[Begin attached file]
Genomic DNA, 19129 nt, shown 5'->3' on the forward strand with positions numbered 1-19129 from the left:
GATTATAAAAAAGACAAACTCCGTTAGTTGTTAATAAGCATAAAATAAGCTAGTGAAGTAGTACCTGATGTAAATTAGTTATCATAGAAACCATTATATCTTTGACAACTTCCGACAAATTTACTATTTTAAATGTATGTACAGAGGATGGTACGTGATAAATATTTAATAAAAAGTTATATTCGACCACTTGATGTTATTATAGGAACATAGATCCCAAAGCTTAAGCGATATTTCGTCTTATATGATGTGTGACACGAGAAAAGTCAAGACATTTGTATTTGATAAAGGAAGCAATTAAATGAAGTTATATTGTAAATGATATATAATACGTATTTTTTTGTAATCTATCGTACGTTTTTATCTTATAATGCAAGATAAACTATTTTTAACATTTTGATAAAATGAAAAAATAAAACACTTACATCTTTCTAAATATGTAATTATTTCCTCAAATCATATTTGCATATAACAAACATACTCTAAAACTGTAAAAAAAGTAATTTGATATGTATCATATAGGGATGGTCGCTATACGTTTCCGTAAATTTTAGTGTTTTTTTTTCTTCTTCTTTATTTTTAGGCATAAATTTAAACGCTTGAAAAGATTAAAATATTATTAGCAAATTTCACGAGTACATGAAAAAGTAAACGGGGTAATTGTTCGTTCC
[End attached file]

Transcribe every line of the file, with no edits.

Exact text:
Genomic DNA, 19129 nt, shown 5'->3' on the forward strand with positions numbered 1-19129 from the left:
GATTATAAAAAAGACAAACTCCGTTAGTTGTTAATAAGCATAAAATAAGCTAGTGAAGTAGTACCTGATGTAAATTAGTTATCATAGAAACCATTATATCTTTGACAACTTCCGACAAATTTACTATTTTAAATGTATGTACAGAGGATGGTACGTGATAAATATTTAATAAAAAGTTATATTCGACCACTTGATGTTATTATAGGAACATAGATCCCAAAGCTTAAGCGATATTTCGTCTTATATGATGTGTGACACGAGAAAAGTCAAGACATTTGTATTTGATAAAGGAAGCAATTAAATGAAGTTATATTGTAAATGATATATAATACGTATTTTTTTGTAATCTATCGTACGTTTTTATCTTATAATGCAAGATAAACTATTTTTAACATTTTGATAAAATGAAAAAATAAAACACTTACATCTTTCTAAATATGTAATTATTTCCTCAAATCATATTTGCATATAACAAACATACTCTAAAACTGTAAAAAAAGTAATTTGATATGTATCATATAGGGATGGTCGCTATACGTTTCCGTAAATTTTAGTGTTTTTTTTTCTTCTTCTTTATTTTTAGGCATAAATTTAAACGCTTGAAAAGATTAAAATATTATTAGCAAATTTCACGAGTACATGAAAAAGTAAACGGGGTAATTGTTCGTTCC